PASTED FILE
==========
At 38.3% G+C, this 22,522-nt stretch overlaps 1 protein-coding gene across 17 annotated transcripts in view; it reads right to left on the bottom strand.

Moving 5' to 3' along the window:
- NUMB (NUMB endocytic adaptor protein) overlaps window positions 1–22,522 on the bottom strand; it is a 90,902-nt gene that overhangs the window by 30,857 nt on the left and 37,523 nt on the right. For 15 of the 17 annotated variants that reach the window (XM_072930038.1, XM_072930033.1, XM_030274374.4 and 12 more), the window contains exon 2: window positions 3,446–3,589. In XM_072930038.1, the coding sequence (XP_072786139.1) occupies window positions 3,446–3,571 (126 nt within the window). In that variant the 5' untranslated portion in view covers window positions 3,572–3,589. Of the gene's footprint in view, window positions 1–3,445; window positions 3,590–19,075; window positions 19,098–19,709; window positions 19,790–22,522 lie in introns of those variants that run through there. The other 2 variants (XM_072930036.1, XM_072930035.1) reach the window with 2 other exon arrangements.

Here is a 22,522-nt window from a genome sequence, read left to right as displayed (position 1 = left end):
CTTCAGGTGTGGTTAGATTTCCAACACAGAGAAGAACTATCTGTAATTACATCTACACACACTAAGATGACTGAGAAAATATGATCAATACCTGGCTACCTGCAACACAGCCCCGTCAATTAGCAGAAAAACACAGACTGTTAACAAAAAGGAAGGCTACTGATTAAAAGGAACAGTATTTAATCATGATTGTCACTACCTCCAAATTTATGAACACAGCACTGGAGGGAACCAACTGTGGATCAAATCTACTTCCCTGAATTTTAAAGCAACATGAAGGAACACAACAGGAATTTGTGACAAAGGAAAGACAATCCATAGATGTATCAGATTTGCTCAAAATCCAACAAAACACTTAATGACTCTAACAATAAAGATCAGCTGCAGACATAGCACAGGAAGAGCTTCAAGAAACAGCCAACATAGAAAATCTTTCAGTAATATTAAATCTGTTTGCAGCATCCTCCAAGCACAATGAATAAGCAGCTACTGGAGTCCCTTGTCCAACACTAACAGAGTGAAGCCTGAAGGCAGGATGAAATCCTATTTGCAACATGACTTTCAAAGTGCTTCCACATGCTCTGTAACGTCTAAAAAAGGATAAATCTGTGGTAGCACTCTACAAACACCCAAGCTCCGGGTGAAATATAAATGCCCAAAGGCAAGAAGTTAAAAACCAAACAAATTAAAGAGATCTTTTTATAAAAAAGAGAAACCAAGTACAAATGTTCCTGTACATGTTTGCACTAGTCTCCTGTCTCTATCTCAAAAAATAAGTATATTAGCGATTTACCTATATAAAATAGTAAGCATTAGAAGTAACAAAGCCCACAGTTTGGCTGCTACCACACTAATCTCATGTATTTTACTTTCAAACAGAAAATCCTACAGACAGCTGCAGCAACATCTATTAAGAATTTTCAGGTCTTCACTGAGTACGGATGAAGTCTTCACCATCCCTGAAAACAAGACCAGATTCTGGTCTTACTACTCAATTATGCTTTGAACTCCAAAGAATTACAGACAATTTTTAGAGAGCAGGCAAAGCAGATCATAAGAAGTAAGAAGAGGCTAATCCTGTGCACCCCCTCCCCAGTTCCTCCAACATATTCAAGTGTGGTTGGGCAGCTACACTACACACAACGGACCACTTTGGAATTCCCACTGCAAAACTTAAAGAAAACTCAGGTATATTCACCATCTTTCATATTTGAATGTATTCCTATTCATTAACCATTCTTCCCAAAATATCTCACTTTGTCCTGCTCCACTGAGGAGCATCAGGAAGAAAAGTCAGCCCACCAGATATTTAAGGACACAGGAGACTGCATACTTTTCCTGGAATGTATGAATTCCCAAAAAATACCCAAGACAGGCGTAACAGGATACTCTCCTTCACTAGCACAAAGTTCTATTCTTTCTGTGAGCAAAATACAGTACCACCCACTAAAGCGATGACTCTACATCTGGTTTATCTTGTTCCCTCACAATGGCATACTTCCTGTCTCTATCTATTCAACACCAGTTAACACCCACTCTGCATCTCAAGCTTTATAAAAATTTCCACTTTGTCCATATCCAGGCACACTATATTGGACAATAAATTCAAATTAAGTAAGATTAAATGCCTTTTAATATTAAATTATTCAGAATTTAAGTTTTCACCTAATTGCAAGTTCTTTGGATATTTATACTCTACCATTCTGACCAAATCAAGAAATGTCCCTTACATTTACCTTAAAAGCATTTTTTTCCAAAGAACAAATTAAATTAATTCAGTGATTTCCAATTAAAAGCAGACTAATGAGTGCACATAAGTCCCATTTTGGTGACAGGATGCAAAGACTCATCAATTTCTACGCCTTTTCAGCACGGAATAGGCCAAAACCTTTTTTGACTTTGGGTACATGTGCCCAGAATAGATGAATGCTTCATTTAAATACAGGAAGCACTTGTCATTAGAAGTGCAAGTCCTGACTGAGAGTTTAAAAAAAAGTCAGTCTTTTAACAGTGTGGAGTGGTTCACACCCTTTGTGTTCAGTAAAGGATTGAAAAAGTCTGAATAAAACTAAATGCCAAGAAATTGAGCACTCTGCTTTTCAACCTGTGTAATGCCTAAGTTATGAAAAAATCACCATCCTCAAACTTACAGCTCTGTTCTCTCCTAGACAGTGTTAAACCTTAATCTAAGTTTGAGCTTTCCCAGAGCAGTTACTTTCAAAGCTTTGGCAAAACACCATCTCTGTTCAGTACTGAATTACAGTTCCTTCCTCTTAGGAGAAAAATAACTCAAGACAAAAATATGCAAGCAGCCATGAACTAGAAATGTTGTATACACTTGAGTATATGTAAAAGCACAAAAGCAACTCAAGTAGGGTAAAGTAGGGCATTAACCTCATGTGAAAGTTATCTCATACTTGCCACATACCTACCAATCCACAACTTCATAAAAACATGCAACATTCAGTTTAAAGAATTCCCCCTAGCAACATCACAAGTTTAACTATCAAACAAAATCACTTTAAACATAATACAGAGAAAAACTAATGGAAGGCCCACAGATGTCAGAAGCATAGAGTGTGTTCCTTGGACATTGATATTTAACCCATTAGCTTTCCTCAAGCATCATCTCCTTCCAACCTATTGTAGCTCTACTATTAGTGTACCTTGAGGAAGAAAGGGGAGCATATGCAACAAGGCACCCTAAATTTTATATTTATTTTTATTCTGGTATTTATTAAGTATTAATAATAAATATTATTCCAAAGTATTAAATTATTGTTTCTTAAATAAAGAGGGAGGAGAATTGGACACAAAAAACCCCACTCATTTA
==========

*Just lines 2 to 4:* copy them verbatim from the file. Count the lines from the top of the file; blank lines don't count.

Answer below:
Moving 5' to 3' along the window:
- NUMB (NUMB endocytic adaptor protein) overlaps window positions 1–22,522 on the bottom strand; it is a 90,902-nt gene that overhangs the window by 30,857 nt on the left and 37,523 nt on the right. For 15 of the 17 annotated variants that reach the window (XM_072930038.1, XM_072930033.1, XM_030274374.4 and 12 more), the window contains exon 2: window positions 3,446–3,589. In XM_072930038.1, the coding sequence (XP_072786139.1) occupies window positions 3,446–3,571 (126 nt within the window). In that variant the 5' untranslated portion in view covers window positions 3,572–3,589. Of the gene's footprint in view, window positions 1–3,445; window positions 3,590–19,075; window positions 19,098–19,709; window positions 19,790–22,522 lie in introns of those variants that run through there. The other 2 variants (XM_072930036.1, XM_072930035.1) reach the window with 2 other exon arrangements.

Here is a 22,522-nt window from a genome sequence, read left to right as displayed (position 1 = left end):